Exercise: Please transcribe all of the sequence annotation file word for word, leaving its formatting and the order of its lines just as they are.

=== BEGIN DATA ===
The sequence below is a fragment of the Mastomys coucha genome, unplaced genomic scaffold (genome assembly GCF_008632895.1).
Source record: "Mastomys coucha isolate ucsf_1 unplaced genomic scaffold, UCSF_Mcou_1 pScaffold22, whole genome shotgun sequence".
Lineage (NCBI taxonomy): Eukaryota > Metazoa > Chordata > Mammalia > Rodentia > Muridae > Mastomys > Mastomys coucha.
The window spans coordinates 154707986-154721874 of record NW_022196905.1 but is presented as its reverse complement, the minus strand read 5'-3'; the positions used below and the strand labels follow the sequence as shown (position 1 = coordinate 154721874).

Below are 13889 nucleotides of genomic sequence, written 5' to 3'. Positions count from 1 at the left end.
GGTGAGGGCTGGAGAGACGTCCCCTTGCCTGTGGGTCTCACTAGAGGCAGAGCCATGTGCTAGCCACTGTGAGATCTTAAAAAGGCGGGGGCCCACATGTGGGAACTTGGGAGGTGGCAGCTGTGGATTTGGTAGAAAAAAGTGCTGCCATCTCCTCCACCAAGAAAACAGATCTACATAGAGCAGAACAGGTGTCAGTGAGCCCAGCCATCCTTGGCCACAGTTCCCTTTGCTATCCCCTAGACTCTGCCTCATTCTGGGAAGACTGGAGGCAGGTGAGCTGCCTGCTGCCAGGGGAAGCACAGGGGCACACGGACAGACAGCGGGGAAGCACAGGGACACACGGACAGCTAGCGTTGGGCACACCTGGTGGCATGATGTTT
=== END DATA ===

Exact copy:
The sequence below is a fragment of the Mastomys coucha genome, unplaced genomic scaffold (genome assembly GCF_008632895.1).
Source record: "Mastomys coucha isolate ucsf_1 unplaced genomic scaffold, UCSF_Mcou_1 pScaffold22, whole genome shotgun sequence".
Lineage (NCBI taxonomy): Eukaryota > Metazoa > Chordata > Mammalia > Rodentia > Muridae > Mastomys > Mastomys coucha.
The window spans coordinates 154707986-154721874 of record NW_022196905.1 but is presented as its reverse complement, the minus strand read 5'-3'; the positions used below and the strand labels follow the sequence as shown (position 1 = coordinate 154721874).

Below are 13889 nucleotides of genomic sequence, written 5' to 3'. Positions count from 1 at the left end.
GGTGAGGGCTGGAGAGACGTCCCCTTGCCTGTGGGTCTCACTAGAGGCAGAGCCATGTGCTAGCCACTGTGAGATCTTAAAAAGGCGGGGGCCCACATGTGGGAACTTGGGAGGTGGCAGCTGTGGATTTGGTAGAAAAAAGTGCTGCCATCTCCTCCACCAAGAAAACAGATCTACATAGAGCAGAACAGGTGTCAGTGAGCCCAGCCATCCTTGGCCACAGTTCCCTTTGCTATCCCCTAGACTCTGCCTCATTCTGGGAAGACTGGAGGCAGGTGAGCTGCCTGCTGCCAGGGGAAGCACAGGGGCACACGGACAGACAGCGGGGAAGCACAGGGACACACGGACAGCTAGCGTTGGGCACACCTGGTGGCATGATGTTT